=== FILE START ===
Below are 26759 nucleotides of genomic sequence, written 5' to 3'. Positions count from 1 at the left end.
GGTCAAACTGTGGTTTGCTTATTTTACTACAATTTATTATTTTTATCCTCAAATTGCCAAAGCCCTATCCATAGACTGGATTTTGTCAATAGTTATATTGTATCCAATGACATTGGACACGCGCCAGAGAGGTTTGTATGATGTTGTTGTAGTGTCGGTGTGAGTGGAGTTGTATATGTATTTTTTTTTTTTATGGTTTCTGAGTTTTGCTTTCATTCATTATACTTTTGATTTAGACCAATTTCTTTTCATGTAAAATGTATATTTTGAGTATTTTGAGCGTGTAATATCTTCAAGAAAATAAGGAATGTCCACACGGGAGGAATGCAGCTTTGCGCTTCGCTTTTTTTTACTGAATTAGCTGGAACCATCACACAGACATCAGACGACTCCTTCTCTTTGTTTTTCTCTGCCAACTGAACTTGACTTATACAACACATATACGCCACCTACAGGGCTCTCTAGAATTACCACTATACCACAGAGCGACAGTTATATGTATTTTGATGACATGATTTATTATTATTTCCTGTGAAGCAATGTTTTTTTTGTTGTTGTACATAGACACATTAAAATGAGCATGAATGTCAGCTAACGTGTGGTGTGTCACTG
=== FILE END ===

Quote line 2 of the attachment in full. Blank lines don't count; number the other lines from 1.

GGTCAAACTGTGGTTTGCTTATTTTACTACAATTTATTATTTTTATCCTCAAATTGCCAAAGCCCTATCCATAGACTGGATTTTGTCAATAGTTATATTGTATCCAATGACATTGGACACGCGCCAGAGAGGTTTGTATGATGTTGTTGTAGTGTCGGTGTGAGTGGAGTTGTATATGTATTTTTTTTTTTTATGGTTTCTGAGTTTTGCTTTCATTCATTATACTTTTGATTTAGACCAATTTCTTTTCATGTAAAATGTATATTTTGAGTATTTTGAGCGTGTAATATCTTCAAGAAAATAAGGAATGTCCACACGGGAGGAATGCAGCTTTGCGCTTCGCTTTTTTTTACTGAATTAGCTGGAACCATCACACAGACATCAGACGACTCCTTCTCTTTGTTTTTCTCTGCCAACTGAACTTGACTTATACAACACATATACGCCACCTACAGGGCTCTCTAGAATTACCACTATACCACAGAGCGACAGTTATATGTATTTTGATGACATGATTTATTATTATTTCCTGTGAAGCAATGTTTTTTTTGTTGTTGTACATAGACACATTAAAATGAGCATGAATGTCAGCTAACGTGTGGTGTGTCACTG